Canned laughter works, finds UCL-led study of ‘dad jokes’
22 July 2019
Adding canned laughter to the end of a punchline increases how funny we find a joke, but not as much as real laughter, finds a new UCL-led study.
The research, published in Current Biology, looked to establish whether the presence and intensity of laughter increased our perception of whether or not a joke was funny, or how funny it was.
In the study, 40 groan worthy ‘dad jokes’ were given a baseline humour rating of between one (not funny) and seven (hilarious). A professional comedian then recorded each of the jokes, and two versions were created adding short canned (or posed) laughter and short spontaneous (or real) laughter.
Researchers, based at the UCL Institute of Cognitive Neuroscience, then tested both versions of the jokes on two distinct participant groups: neurotypical and autistic.
Laughter may be processed differently in autism: typically developing children’s enjoyment of cartoons is enhanced by laughter tracks, watching with another or simulating a smile; in contrast autistic children’s enjoyment is not significantly modulated by such manipulations.
Commenting on the findings, lead author, Professor Sophie Scott (UCL Institute of Cognitive Neuroscience), said: “What this study shows is that adding laughter to a joke, increases the humour value, no matter how funny or unfunny the joke is.
“It also suggests we respond much better to spontaneous genuine laughter, rather than posed or canned laughter, showing the inherent human joy and value of a natural response.”
The addition of laughter increased how funny the jokes were perceived to be.
There was a significant difference between the baseline ratings and the joke/laughter ratings in neurotypical adults, irrespective of the type of laughter.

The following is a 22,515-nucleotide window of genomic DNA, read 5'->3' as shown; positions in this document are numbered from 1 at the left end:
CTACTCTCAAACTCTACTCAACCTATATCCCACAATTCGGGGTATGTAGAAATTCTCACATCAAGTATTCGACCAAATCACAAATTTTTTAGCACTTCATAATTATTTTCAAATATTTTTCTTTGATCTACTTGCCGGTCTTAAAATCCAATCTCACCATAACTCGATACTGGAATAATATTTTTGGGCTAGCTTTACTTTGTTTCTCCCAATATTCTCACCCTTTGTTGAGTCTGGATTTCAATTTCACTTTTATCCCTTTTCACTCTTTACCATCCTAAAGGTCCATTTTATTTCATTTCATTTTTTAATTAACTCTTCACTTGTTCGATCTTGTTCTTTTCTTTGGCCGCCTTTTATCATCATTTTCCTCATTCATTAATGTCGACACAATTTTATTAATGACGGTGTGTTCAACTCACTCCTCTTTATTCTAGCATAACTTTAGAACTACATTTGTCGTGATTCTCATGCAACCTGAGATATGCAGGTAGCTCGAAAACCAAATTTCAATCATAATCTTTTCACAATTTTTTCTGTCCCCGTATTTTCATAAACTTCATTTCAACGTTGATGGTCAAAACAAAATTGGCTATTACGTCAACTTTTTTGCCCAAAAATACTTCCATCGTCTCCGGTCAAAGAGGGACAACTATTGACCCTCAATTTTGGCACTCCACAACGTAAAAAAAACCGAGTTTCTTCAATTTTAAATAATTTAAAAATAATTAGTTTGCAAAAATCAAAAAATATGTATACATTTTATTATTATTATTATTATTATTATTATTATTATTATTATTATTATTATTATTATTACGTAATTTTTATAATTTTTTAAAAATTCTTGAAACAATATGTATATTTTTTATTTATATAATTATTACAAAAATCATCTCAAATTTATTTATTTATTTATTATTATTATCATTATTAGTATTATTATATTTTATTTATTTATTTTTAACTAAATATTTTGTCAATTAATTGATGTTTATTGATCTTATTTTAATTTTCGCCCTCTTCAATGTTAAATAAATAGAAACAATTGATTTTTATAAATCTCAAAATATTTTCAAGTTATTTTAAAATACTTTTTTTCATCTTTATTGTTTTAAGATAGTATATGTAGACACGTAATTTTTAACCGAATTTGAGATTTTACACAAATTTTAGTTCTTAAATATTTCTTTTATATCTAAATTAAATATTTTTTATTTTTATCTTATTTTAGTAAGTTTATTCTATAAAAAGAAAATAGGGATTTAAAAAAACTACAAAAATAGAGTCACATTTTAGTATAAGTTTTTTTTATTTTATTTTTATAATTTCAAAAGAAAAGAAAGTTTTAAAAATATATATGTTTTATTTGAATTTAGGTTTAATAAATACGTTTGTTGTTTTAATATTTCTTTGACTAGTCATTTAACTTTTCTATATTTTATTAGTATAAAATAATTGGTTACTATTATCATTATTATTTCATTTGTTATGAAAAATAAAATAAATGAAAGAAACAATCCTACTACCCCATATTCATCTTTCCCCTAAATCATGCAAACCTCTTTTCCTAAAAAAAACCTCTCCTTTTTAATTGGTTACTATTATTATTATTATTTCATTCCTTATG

The increase in humour was tempered by the kind of laughter; the addition of spontaneous laughs led to jokes being rated as funnier than with the addition of posed laughs.
There was no difference between neurotypical and autistic adult participants in the effect the different types of laughter had on the ratings of the jokes.
Both groups gave higher funniness ratings for jokes paired with spontaneous laughter than with posed laughter.
The only difference between the groups was that those with autism gave all the 40 dad jokes an increased funniness rating, when laughter was added. This may be because neurotypical adults were more aware these ‘dad jokes’ are considered childish and uncool, whereas autistic adults are more open to such jokes.
Professor Scott added: “Our data suggest that laughter may also influence how funny the comedy is perceived to be, and that people with autism are equally sensitive to this effect.
“This might suggest that comedy and laughter are more accessible to people with autism than typically considered to be.”
Five jokes from the study:
- What state has the smallest drinks? Mini-soda!
- What does a dinosaur use to pay the bills? Tyrannosaurus cheques!
- What’s orange and sounds like a parrot? A carrot!
- What do you call a man with a spade on his head? Dug!
Professor Scott added: “Historically, TV and radio programmes were always recorded in front of a live studio audience: this allowed those watching and listening to feel part of the performance.
“However, as the audience reaction was natural, certain ‘comedy’ programmes, which weren’t overtly funny wouldn’t get a long laugh, so TV and radio producers increasingly added canned laughter to prompt an audience reaction.
“This research shows that while canned laughter does elevate the humour of a comedy, adding real laughter would get a better response. This has been adopted in shows like Friends, which are recorded in front of an audience, with the real laughter amplified during editing for particular jokes that had been well received.”
- Research paper in Current Biology
- Professor Sophie Scott's academic profile
- UCL Institute of Cognitive Neuroscience
- UCL Brain Sciences
- Media coverage
- Source: Pexels
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